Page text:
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Monday, September 23, 2019
HomeArchivesJournalists Talk Fake News, the First Amendment, and Public Trust

Journalists Talk Fake News, the First Amendment, and Public Trust

When Reuters President and Editor-in-Chief Steve Adler sent out a memo to his staff outlining how the global news organization should cover newly elected president Donald Trump, he just wanted to reinforce the organization’s values and responsibilities.

He found it interesting that, once the memo became public, 650,000 people read it online. He found it really interesting that a leader of a major news organization soon contacted him to ask him why he had issued two contradictory memos.

The caller had read multiple reports on the memo, and at least one of them was so biased that the news leader didn’t realize they were written about the same document.

“Someone had twisted it to their personal end,” Adler said.

The Reuters president was telling the story as part of a panel of international, national, and local journalists gathered at the Emerson/Paramount Center Wednesday, March 29, for “Fake News and Alternative Facts: The Role of Universities, Journalism, and Political Communication in Preserving Democracy.”

“America is vulnerable to fake news and alternative facts because we live in a world where words mean little and facts, less,” President Lee Pelton said in welcoming remarks.

Other panelists included Tom Ashbrook, host of NPR’s On Point; Katie Kingsbury, director of digital content for the Boston Globe; and Peter Casey, director of news and programming for CBS Radio/WBZ Boston. Janet Wu, former 7NBC anchor/reporter and Emerson affiliated faculty member, moderated.

Watch “Fake News and Alternative Facts”

Kingsbury said journalists know what their job is, and it hasn’t changed since Trump was elected: “We’re going to be tough on this president, we’re going to be fair to this president, and we’re going to be unrelenting [in asking questions].

“At the same time…the media is not the enemy of the president. We are opposed to misinformation and that is what we’re combatting,” she said.

She said media outlets need to make sure they’re always fair and accurate, and that they’re digging deep to tell stories that reflect the lives and concerns of a broad spectrum of Americans, but that’s not always enough.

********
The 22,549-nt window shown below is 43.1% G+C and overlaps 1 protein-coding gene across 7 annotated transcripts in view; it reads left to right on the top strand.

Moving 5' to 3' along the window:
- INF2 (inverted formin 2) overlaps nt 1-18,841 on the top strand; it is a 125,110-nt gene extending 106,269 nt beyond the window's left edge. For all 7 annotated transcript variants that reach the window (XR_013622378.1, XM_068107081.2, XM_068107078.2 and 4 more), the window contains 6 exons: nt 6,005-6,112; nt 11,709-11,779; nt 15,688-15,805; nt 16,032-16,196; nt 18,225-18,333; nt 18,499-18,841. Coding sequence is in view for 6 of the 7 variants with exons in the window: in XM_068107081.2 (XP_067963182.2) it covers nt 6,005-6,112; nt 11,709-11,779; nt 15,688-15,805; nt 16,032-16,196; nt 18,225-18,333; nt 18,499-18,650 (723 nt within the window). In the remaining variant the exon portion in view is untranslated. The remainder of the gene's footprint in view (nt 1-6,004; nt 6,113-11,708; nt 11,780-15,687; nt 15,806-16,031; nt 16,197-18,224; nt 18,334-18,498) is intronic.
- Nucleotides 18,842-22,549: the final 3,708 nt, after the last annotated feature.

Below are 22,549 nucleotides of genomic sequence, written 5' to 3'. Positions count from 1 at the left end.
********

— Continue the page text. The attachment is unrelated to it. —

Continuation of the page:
“We tried to tell those stories [at the Globe], Kingsbury said. “I think the bigger question is why didn’t we reach them?”

Ashbrook, when asked about the impact of evening political comedy shows on political discourse, said they were groundbreaking a decade or so ago, but that social media has surpassed them in impact and influence, for good and ill.

“I’m worried about fake news put into the bloodstream of social media delivery,” he said. “It could leave our country sitting askew to reality and therefore vulnerable and in trouble.”

He and Adler briefly debated the effect of fake news and false information on the outcome of the election and on the long-term health of the democracy.

“[C]learly, we have politicians who have identified the potential of pushing false narratives to successfully propel them into power, and this is a big deal,” Ashbrook said. “And now some are turning around to try to attack those who try to bring an objective view.”

But Adler said he wasn’t sure the “false narratives” are what prompted people to vote for Trump, and that the president’s policies and their effect on voters’ lives will be what ultimately matters.

“Part of the sorting process is to see what happens, and when people see the facts on the ground, either positive toward what the president says he’s going to do or negative, then their perception changes based on the facts,” Adler said.

There’s a reason false narratives resonated and took hold with voters, Kingsbury said, and that’s because people had “genuine needs and desires” that weren’t being met. The country needs to ask itself what has to happen in order for those people to feel like their concerns are being addressed, she said.

Casey put some of the onus of separating fact from falsehoods on audiences and readers, suggesting they vet stories and sources of information as thoroughly as they would a new restaurant they want to try.

“Do your own little opposition research and look at things from both…perspectives,” Casey advised.

He said the way to combat the proliferation of false information is to “double down” and do their jobs better.

“[Putting] more critical thought into what we do,” Casey said. “Making sure we are ‘fair and balanced,’ not as a marketing term, but in reality.”